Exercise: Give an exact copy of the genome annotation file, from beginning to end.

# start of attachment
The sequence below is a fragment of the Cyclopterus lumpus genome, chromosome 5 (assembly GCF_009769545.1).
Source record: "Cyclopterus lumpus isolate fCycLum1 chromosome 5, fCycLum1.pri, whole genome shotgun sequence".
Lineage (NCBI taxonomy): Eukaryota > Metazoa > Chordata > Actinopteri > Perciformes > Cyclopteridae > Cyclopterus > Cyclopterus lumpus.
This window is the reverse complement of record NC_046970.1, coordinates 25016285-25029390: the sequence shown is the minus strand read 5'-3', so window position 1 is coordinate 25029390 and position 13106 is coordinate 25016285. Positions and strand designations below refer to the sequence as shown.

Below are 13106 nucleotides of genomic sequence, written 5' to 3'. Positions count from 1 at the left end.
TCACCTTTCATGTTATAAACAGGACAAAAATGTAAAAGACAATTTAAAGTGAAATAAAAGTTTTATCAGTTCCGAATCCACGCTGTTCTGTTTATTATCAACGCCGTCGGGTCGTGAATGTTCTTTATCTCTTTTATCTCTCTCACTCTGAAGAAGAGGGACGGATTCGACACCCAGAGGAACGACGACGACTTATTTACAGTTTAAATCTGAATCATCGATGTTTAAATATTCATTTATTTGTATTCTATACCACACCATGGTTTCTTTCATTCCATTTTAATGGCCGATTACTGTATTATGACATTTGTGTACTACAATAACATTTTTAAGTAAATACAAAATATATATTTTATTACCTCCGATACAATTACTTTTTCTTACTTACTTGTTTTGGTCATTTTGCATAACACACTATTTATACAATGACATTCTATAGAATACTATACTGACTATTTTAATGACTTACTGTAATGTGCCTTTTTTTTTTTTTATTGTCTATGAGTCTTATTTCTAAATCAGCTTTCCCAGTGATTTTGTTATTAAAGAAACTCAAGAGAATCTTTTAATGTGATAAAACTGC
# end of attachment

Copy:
The sequence below is a fragment of the Cyclopterus lumpus genome, chromosome 5 (assembly GCF_009769545.1).
Source record: "Cyclopterus lumpus isolate fCycLum1 chromosome 5, fCycLum1.pri, whole genome shotgun sequence".
Lineage (NCBI taxonomy): Eukaryota > Metazoa > Chordata > Actinopteri > Perciformes > Cyclopteridae > Cyclopterus > Cyclopterus lumpus.
This window is the reverse complement of record NC_046970.1, coordinates 25016285-25029390: the sequence shown is the minus strand read 5'-3', so window position 1 is coordinate 25029390 and position 13106 is coordinate 25016285. Positions and strand designations below refer to the sequence as shown.

Below are 13106 nucleotides of genomic sequence, written 5' to 3'. Positions count from 1 at the left end.
TCACCTTTCATGTTATAAACAGGACAAAAATGTAAAAGACAATTTAAAGTGAAATAAAAGTTTTATCAGTTCCGAATCCACGCTGTTCTGTTTATTATCAACGCCGTCGGGTCGTGAATGTTCTTTATCTCTTTTATCTCTCTCACTCTGAAGAAGAGGGACGGATTCGACACCCAGAGGAACGACGACGACTTATTTACAGTTTAAATCTGAATCATCGATGTTTAAATATTCATTTATTTGTATTCTATACCACACCATGGTTTCTTTCATTCCATTTTAATGGCCGATTACTGTATTATGACATTTGTGTACTACAATAACATTTTTAAGTAAATACAAAATATATATTTTATTACCTCCGATACAATTACTTTTTCTTACTTACTTGTTTTGGTCATTTTGCATAACACACTATTTATACAATGACATTCTATAGAATACTATACTGACTATTTTAATGACTTACTGTAATGTGCCTTTTTTTTTTTTTATTGTCTATGAGTCTTATTTCTAAATCAGCTTTCCCAGTGATTTTGTTATTAAAGAAACTCAAGAGAATCTTTTAATGTGATAAAACTGC